Speaking of Paul Boekell’s sermon, there are several ways we can apply the concept of getting alone for times of silence and solitude as we seek to grow near to God and wait on Him. One way to apply the message is through daily quiet times. Whether it would be 15 mins., an hour, or more, these times are extremely valuable in keeping God front and center in your thinking, and help you to “take every thought captive to obey Christ” (2 Cor 10:5). Jesus compares the Scriptures to daily bread (Mt 4:10), and this implies a daily need of God’s Word which is important to our spiritual vitality (just like food is to our physical vitality).
The man who discipled me, Ed Tubbs, taught me early on in my Christian life how to have a daily quiet time. I’m not sure if he developed this method or learned it from someone else, but it’s a very good way to begin daily meditation on the Scriptures. It’s called the VIA method. The acrostic VIA will help you to think through the Scripture on which you’re meditating:
Verification: This simply means you write down what the passage is saying. You can summarize a long passage or paraphrase a shorter one. The idea is to make you understand what the passage is saying.
Interpretation: This is the part where you seek to interpret the passage. What does it mean in context? What does it mean when compared to other Scriptures? Why was this written, and to whom? What point was the writer making?
Application: What does this passage mean for me and my life? Are there any changes I need to make in my life based on what I read here? The Navigators encouraged asking these questions to help you to apply the passage you’re reading:
- Is there a command to obey?
- Is there a promise to claim?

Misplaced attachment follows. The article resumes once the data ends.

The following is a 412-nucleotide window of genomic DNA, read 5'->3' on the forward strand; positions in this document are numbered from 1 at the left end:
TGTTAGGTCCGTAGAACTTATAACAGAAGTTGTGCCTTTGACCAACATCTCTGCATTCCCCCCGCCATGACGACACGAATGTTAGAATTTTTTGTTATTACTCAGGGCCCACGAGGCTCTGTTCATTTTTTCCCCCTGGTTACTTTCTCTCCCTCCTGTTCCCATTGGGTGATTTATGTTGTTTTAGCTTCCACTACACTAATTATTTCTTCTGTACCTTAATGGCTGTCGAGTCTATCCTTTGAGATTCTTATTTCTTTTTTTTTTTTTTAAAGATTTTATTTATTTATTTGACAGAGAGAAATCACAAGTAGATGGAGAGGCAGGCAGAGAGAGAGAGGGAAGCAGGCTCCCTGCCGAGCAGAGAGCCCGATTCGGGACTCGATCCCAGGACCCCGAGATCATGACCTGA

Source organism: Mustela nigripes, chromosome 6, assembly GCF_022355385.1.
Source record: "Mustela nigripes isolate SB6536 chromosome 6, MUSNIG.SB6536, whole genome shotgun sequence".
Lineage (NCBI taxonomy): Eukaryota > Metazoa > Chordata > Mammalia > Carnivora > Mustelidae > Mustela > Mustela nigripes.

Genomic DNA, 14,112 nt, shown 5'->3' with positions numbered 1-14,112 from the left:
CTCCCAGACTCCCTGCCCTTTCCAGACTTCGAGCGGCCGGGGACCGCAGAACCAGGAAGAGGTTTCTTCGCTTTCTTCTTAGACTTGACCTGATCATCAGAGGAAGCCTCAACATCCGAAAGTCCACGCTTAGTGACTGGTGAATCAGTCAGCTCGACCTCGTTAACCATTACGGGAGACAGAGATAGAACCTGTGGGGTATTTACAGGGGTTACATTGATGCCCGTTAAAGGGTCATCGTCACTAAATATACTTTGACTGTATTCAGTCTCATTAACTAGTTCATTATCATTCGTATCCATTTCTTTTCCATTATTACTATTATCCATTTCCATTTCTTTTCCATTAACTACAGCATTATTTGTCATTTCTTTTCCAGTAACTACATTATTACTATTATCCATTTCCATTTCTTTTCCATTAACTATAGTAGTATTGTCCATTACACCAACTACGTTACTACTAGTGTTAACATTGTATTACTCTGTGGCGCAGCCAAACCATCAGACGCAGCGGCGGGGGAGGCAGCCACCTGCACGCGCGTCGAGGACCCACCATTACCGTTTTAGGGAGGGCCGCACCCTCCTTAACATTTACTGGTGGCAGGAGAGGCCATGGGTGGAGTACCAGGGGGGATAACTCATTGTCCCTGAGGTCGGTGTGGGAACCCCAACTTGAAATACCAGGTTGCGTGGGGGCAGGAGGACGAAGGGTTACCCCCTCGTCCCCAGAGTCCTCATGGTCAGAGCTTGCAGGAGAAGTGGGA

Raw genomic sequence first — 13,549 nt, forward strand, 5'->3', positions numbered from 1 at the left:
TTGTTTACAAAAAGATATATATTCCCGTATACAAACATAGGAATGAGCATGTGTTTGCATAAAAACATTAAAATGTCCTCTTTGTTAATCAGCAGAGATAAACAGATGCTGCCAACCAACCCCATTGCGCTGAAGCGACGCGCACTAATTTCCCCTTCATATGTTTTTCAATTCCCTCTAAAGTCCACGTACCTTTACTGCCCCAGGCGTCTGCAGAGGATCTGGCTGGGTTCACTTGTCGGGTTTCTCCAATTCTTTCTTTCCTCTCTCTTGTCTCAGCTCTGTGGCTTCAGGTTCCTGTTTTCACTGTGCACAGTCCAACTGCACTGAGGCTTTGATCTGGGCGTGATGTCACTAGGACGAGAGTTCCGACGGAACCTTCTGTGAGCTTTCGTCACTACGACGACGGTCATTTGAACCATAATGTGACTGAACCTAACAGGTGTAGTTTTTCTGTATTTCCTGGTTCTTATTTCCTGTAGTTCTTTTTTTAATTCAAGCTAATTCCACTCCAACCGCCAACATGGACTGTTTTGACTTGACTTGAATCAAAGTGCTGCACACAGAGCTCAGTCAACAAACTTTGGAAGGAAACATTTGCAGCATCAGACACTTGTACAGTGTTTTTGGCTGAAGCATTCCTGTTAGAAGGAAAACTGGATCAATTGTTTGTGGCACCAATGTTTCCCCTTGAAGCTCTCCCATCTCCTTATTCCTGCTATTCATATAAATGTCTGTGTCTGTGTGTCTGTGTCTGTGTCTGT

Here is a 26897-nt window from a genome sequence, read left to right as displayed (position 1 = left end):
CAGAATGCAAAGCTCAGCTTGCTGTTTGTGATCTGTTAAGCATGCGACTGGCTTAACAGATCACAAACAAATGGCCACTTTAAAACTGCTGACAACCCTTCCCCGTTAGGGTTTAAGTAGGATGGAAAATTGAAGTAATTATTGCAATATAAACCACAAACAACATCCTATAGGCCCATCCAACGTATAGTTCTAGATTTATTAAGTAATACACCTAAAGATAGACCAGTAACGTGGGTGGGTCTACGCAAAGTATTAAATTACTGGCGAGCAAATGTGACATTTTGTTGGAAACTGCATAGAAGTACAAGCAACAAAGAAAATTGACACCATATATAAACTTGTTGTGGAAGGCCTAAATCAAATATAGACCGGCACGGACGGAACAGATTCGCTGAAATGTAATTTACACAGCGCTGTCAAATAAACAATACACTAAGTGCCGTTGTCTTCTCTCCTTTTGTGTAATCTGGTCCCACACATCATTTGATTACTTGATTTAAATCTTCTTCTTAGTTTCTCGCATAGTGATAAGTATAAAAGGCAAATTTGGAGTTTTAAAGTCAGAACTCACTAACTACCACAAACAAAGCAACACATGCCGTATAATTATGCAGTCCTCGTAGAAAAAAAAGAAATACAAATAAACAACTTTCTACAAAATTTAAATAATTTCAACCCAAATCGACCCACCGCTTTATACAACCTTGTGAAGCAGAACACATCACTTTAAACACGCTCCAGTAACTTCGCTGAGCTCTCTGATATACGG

- Is there a sin to forsake?
- Is there a example to follow?
- Is there an error to avoid?
- Is there a new truth about God the Father, Jesus, or the Holy Spirit?
- Is there a prayer to pray?
I think you should also ask:
- Is the Gospel, the grand storyline of the Bible, in this passage? If so, what does this passage teach me about redemption through Christ?
There are lots of variations of the VIA method out there, too; many of them contain the essentially the same ideas. One says you should write down the following about your passage: “What does it say, what does it mean, and what should I do?” One variation I used (borrowed from the medical field) is SOAP (summarization, observation, application, and prayer). I added this because praying over the passage is essential to understanding it. It’s a spiritual book, and requires the Holy Spirit’s enablement if we’re to understand it (1 Cor 2:10-14).
Speaking of praying: John Piper recommends praying these scriptural prayers before you begin meditating on the Word (using the acronym I.O.U.s.)
- Incline my heart to you, not to prideful gain or any false motive. (Psalm 119:36)
- Open my eyes to behold wonderful things in your Word. (Psalm 119:18)
- Unite my heart to fear your name. (Psalm 86:11)
- Satisfy me with you steadfast love. (Psalm 90:14)
Two thoughts in closing: 1) Don’t get so caught up in mechanics or methods. These are only helpful tools, but there are many other ways of having quiet times. These are only if you don’t really know how to regularly read, meditate, and apply the Word. 2) Remember: These methods are helpful to your spiritual vitality, but they are not you spiritual vitality. God is not more or less pleased with you if you use the VIA method. And you can use all these methods and never miss a day and still have a heart full of pride. Come to Scripture humbly, with a heart to find God and hear from Him.